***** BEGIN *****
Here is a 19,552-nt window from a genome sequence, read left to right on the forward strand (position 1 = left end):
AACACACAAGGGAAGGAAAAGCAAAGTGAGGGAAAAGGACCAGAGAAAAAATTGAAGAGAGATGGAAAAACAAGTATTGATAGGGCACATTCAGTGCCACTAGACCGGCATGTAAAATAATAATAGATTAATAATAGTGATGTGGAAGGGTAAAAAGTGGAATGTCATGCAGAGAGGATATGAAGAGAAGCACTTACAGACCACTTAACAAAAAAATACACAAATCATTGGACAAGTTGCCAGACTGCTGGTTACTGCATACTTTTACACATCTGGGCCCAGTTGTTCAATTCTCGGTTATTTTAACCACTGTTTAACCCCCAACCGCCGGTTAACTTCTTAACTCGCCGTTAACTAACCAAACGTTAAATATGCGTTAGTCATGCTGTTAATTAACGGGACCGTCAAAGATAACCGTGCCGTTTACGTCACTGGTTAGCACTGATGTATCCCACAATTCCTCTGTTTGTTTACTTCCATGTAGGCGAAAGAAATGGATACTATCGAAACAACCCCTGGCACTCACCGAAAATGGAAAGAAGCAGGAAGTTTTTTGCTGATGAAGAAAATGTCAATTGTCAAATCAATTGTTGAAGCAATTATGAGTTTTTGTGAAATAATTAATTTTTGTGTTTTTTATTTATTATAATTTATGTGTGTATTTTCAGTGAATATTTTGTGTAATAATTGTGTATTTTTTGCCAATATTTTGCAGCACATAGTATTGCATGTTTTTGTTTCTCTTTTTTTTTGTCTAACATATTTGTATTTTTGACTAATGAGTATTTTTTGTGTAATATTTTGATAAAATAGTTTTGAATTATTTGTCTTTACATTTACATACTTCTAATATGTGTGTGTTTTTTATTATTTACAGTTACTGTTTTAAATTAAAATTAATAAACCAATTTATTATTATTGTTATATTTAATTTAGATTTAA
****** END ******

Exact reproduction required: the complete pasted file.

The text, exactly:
Here is a 19,552-nt window from a genome sequence, read left to right on the forward strand (position 1 = left end):
AACACACAAGGGAAGGAAAAGCAAAGTGAGGGAAAAGGACCAGAGAAAAAATTGAAGAGAGATGGAAAAACAAGTATTGATAGGGCACATTCAGTGCCACTAGACCGGCATGTAAAATAATAATAGATTAATAATAGTGATGTGGAAGGGTAAAAAGTGGAATGTCATGCAGAGAGGATATGAAGAGAAGCACTTACAGACCACTTAACAAAAAAATACACAAATCATTGGACAAGTTGCCAGACTGCTGGTTACTGCATACTTTTACACATCTGGGCCCAGTTGTTCAATTCTCGGTTATTTTAACCACTGTTTAACCCCCAACCGCCGGTTAACTTCTTAACTCGCCGTTAACTAACCAAACGTTAAATATGCGTTAGTCATGCTGTTAATTAACGGGACCGTCAAAGATAACCGTGCCGTTTACGTCACTGGTTAGCACTGATGTATCCCACAATTCCTCTGTTTGTTTACTTCCATGTAGGCGAAAGAAATGGATACTATCGAAACAACCCCTGGCACTCACCGAAAATGGAAAGAAGCAGGAAGTTTTTTGCTGATGAAGAAAATGTCAATTGTCAAATCAATTGTTGAAGCAATTATGAGTTTTTGTGAAATAATTAATTTTTGTGTTTTTTATTTATTATAATTTATGTGTGTATTTTCAGTGAATATTTTGTGTAATAATTGTGTATTTTTTGCCAATATTTTGCAGCACATAGTATTGCATGTTTTTGTTTCTCTTTTTTTTTGTCTAACATATTTGTATTTTTGACTAATGAGTATTTTTTGTGTAATATTTTGATAAAATAGTTTTGAATTATTTGTCTTTACATTTACATACTTCTAATATGTGTGTGTTTTTTATTATTTACAGTTACTGTTTTAAATTAAAATTAATAAACCAATTTATTATTATTGTTATATTTAATTTAGATTTAA